Additional Important Java Topics

Learn about a few important topics in Java that supplement the information covered in our Learn Java course.


Type casting is the process of converting a value of one primitive data type to another primitive data type. Data types are classified as “lower” if they hold less data and “higher” if they hold more data.

Lowest to highest primitive data types: Byte-->Short-->Int-->Long-->Float-->Double

Narrowing type casting (explicit): Manually convert a higher data type to a lower one ie. double to int. There is a loss in data so the conversion is not automatic.

public class Main { public static void main(String[]args) { // double to int double doubleNum = 19.97; System.out.println("The double value: " + doubleNum); // Need explicit casting because the double, doubleNum, cannot automatically fit into the int, intNum int intNum = (int) doubleNum; System.out.println("The int value: " + intNum); } }
The double value: 19.97
The int value: 19

(int) in the line int intNum = (int) doubleNum indicates that doubleNum is being converted to an int.

Widening type casting (implicit): Java automatically converts a lower data type to a higher one ie. int to double. There is no loss in data.

public class Main { public static void main(String[]args) { // int to double int intNum = 19; System.out.println("The int value: " + intNum); // No need for explicit casting because the int, intNum, can automatically fit into the double, doubleNum double doubleNum = intNum; System.out.println("The double value: " + doubleNum); } }
The int value: 19
The double value: 19.0

Other types of casting

Casting can also be performed on variables that are not a primitive type such as String or Object. An important thing to remember with this type of casting is that every class in Java is implicitly a subclass of the Object class. We can do this given the Car class, which is descended from Object:

Object o = new Car();

A Car is an Object but an Object is not necessarily always a Car. This is an example of implicit casting. Say we wrote the line:

Car c = o;

This would cause a compile-time error since the compiler does not know that o is an instance of Car since it is stored above as an Object. We need explicit casting to remedy this:

Car c = (Car) o;

A String that holds an integer value can be converted to an int using the Integer class method .parseInt():

public class Main { public static void main(String[]args) { // String to int String s = "12"; System.out.println("The string value: " + s); int intNum = Integer.parseInt(s); System.out.println("The int value: " + intNum); } }
The string value: 12
The int value: 12

An int value can be converted to a String using the String class method .valueOf():

public class Main { public static void main(String[]args) { // int to string int intNum = 12; System.out.println("The int value: " + intNum); String s = String.valueOf(intNum); System.out.println("The String value: " + s); } }
The int value: 12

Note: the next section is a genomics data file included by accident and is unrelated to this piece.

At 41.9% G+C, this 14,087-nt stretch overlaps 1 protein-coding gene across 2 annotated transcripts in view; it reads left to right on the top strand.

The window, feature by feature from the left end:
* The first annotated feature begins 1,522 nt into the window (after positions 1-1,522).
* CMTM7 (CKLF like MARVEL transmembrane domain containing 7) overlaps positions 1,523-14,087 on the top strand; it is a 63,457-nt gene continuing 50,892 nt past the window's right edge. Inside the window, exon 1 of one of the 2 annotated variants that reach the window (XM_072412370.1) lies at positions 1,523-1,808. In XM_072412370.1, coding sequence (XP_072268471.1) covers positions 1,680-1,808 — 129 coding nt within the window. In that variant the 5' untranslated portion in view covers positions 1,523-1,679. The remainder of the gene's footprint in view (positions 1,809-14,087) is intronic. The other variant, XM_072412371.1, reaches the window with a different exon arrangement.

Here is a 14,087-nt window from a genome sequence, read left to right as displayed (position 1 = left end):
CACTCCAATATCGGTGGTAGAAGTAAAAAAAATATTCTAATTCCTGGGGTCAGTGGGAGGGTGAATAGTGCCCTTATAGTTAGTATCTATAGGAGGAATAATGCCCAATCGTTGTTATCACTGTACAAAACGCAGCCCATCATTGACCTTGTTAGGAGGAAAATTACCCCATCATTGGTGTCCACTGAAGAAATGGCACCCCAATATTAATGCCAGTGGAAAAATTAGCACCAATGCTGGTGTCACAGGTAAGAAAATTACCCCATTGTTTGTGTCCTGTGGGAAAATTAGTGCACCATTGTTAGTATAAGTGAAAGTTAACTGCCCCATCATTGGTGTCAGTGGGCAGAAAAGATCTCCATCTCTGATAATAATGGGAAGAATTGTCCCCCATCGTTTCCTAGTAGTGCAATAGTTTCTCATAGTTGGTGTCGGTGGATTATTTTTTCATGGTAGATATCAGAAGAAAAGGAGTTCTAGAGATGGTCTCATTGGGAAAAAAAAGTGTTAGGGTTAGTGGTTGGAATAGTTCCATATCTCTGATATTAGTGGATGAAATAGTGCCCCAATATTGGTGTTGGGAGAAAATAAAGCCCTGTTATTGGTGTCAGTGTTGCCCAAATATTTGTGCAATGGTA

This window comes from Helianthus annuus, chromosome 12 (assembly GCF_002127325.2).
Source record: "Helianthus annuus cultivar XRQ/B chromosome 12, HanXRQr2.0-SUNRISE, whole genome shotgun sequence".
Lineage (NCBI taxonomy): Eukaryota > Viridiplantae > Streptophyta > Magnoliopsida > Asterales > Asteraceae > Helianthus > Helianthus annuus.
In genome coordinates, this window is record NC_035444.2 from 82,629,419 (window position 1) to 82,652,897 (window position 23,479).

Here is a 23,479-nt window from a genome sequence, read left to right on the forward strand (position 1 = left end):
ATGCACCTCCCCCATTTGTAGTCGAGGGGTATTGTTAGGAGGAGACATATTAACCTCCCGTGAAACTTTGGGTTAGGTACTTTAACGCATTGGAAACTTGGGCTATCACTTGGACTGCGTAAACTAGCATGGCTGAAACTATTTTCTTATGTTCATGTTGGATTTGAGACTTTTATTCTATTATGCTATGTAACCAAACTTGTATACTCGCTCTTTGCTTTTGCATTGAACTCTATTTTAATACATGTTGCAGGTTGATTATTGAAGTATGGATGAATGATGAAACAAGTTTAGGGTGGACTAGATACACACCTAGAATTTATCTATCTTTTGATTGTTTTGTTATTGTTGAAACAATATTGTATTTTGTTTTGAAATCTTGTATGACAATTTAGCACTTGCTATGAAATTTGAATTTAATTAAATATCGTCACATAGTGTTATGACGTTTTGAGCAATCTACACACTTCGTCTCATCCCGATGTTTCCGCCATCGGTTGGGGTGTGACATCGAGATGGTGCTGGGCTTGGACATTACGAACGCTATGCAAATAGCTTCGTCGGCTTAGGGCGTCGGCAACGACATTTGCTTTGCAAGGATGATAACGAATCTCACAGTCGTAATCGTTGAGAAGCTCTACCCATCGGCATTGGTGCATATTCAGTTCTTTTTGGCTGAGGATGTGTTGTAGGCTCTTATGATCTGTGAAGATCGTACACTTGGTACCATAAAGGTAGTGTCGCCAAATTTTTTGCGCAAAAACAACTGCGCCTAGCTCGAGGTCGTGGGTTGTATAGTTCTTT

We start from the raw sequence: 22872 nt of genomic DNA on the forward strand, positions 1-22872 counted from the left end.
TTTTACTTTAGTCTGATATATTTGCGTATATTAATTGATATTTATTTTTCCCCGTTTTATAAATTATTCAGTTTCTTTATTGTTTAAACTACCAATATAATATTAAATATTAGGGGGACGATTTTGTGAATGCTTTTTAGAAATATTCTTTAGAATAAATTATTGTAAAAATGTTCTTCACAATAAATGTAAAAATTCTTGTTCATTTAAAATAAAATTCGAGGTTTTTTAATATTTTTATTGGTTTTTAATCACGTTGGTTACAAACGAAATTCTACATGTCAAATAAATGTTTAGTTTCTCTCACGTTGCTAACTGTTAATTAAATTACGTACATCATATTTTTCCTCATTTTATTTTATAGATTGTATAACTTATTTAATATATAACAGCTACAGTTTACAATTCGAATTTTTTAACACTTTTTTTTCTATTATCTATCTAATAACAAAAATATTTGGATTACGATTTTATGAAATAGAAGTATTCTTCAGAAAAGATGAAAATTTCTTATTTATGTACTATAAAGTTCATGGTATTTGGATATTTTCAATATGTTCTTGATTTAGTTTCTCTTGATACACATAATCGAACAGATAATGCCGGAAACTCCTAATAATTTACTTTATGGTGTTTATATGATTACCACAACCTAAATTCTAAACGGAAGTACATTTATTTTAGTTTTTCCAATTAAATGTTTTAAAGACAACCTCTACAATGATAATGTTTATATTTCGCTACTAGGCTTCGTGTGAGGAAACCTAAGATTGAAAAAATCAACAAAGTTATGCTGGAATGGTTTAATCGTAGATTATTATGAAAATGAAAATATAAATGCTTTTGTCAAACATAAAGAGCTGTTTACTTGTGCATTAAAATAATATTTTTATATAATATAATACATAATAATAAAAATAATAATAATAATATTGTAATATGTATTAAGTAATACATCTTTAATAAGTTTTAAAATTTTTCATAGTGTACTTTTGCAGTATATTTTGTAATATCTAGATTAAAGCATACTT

The string value: 12


In Java, a Dictionary is an abstract class that stores key-value pairs. Given a key, you can retrieve the value associated with that key. Dictionaries are instantiated with one data type for the keys and one for the values, both of which can be any data type. Every key is associated with at most one value.

Dictionary is the abstract parent class of Hashtable, a data structure that stores key-value pairs.

Hashtable is a data structure that stores key-value pairs in a hashtable, very similar to HashMap. One difference is that Hashtable does not allow any null key or value. In a Hashtable, each key is hashed (using a hash function) to get a hash code, which is then used as the index at which the corresponding value is stored in the hashtable.

We will create an instance of Hashtable, which extends the Dictionary key-value behavior. Here, the keys are of data type String, and values are of data type Integer:

Dictionary<String, Integer> dict = new Hashtable<>();

You can see how key-value pairs are stored in the Hashtable:

public class DictionaryCreation { public static void main(String[]args) { Dictionary<Integer,String> dict = new Hashtable<>(); // Add key-value pairs to dict dict.put(1, "hello"); dict.put(5, "goodbye"); // Access the values using the keys System.out.println("Value at key 1: " + dict.get(1)); System.out.println("Value at key 5: " + dict.get(5)); } }
Value at key 1: hello
Value at key 5: goodbye

An interface is a collection of abstract methods which lay out the required behavior of any class that implements it. Recently, a Map interface was created; it maps keys to values in a similar manner to Dictionary. This more robust interface was created for data structures such as HashMap and Hashtable to implement. It can only be used with a class that implements its interface.

Map<String, Integer> m1 = new Hashtable<>(); Map<String, Integer> m2 = new HashMap<>();

Because Hashtable is the only subclass of Dictionary and Hashtable implements Map, the Dictionary class has now become somewhat obsolete in the wake of the more versatile and applicable Map interface. When coding outside of Codecademy, we recommend exploring the Map interface and its array of applications. Some data structures besides Hashtable and HashMap that implement the key-value pair behavior of the Map interface are LinkedHashMap, TreeMap and WeakHashMap.

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